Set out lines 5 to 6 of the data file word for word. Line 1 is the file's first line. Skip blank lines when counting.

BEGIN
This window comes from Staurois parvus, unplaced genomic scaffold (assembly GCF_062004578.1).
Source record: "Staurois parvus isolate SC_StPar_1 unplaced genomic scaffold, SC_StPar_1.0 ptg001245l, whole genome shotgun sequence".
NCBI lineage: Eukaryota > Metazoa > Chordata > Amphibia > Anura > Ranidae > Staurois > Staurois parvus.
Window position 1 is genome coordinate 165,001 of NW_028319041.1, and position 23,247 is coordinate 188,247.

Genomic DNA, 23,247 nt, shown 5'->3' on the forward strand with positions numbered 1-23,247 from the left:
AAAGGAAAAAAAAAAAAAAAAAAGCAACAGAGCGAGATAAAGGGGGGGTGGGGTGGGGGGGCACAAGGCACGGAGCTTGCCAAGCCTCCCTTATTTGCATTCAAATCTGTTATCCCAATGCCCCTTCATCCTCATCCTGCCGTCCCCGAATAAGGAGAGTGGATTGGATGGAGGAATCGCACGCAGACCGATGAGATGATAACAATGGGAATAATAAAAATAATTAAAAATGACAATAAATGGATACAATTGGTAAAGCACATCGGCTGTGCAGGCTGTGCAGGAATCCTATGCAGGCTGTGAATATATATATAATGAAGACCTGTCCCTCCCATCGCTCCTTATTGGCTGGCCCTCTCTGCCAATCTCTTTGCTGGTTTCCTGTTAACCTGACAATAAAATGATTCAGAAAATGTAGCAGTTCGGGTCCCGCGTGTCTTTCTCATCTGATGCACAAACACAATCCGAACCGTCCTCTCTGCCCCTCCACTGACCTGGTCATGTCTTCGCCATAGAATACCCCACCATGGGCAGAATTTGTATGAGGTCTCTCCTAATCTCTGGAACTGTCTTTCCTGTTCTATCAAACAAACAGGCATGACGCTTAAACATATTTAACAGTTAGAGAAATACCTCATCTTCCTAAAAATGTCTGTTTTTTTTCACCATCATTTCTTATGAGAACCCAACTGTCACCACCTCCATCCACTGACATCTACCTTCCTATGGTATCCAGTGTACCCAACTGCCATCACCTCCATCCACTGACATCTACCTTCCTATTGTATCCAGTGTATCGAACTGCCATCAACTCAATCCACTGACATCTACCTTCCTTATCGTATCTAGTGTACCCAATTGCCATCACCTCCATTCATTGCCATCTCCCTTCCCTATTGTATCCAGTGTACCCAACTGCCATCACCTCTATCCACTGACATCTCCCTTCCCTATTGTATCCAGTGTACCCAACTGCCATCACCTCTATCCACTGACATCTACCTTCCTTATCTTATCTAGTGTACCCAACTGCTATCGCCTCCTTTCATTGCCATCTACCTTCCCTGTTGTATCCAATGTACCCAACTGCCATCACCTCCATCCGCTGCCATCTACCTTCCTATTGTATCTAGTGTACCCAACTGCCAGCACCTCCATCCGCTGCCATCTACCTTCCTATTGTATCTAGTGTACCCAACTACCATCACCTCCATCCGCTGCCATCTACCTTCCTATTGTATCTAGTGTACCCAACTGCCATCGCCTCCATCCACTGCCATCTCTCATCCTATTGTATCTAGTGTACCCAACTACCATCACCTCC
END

Genomic DNA, 23,247 nt, shown 5'->3' on the forward strand with positions numbered 1-23,247 from the left:
AAAGGAAAAAAAAAAAAAAAAAAGCAACAGAGCGAGATAAAGGGGGGGTGGGGTGGGGGGGCACAAGGCACGGAGCTTGCCAAGCCTCCCTTATTTGCATTCAAATCTGTTATCCCAATGCCCCTTCATCCTCATCCTGCCGTCCCCGAATAAGGAGAGTGGATTGGATGGAGGAATCGCACGCAGACCGATGAGATGATAACAATGGGAATAATAAAAATAATTAAAAATGACAATAAATGGATACAATTGGTAAAGCACATCGGCTGTGCAGGCTGTGCAGGAATCCTATGCAGGCTGTGAATATATATATAATGAAGACCTGTCCCTCCCATCGCTCCTTATTGGCTGGCCCTCTCTGCCAATCTCTTTGCTGGTTTCCTGTTAACCTGACAATAAAATGATTCAGAAAATGTAGCAGTTCGGGTCCCGCGTGTCTTTCTCATCTGATGCACAAACACAATCCGAACCGTCCTCTCTGCCCCTCCACTGACCTGGTCATGTCTTCGCCATAGAATACCCCACCATGGGCAGAATTTGTATGAGGTCTCTCCTAATCTCTGGAACTGTCTTTCCTGTTCTATCAAACAAACAGGCATGACGCTTAAACATATTTAACAGTTAGAGAAATACCTCATCTTCCTAAAAATGTCTGTTTTTTTTCACCATCATTTCTTATGAGAACCCAACTGTCACCACCTCCATCCACTGACATCTACCTTCCTATGGTATCCAGTGTACCCAACTGCCATCACCTCCATCCACTGACATCTACCTTCCTATTGTATCCAGTGTATCGAACTGCCATCAACTCAATCCACTGACATCTACCTTCCTTATCGTATCTAGTGTACCCAATTGCCATCACCTCCATTCATTGCCATCTCCCTTCCCTATTGTATCCAGTGTACCCAACTGCCATCACCTCTATCCACTGACATCTCCCTTCCCTATTGTATCCAGTGTACCCAACTGCCATCACCTCTATCCACTGACATCTACCTTCCTTATCTTATCTAGTGTACCCAACTGCTATCGCCTCCTTTCATTGCCATCTACCTTCCCTGTTGTATCCAATGTACCCAACTGCCATCACCTCCATCCGCTGCCATCTACCTTCCTATTGTATCTAGTGTACCCAACTGCCAGCACCTCCATCCGCTGCCATCTACCTTCCTATTGTATCTAGTGTACCCAACTACCATCACCTCCATCCGCTGCCATCTACCTTCCTATTGTATCTAGTGTACCCAACTGCCATCGCCTCCATCCACTGCCATCTCTCATCCTATTGTATCTAGTGTACCCAACTACCATCACCTCC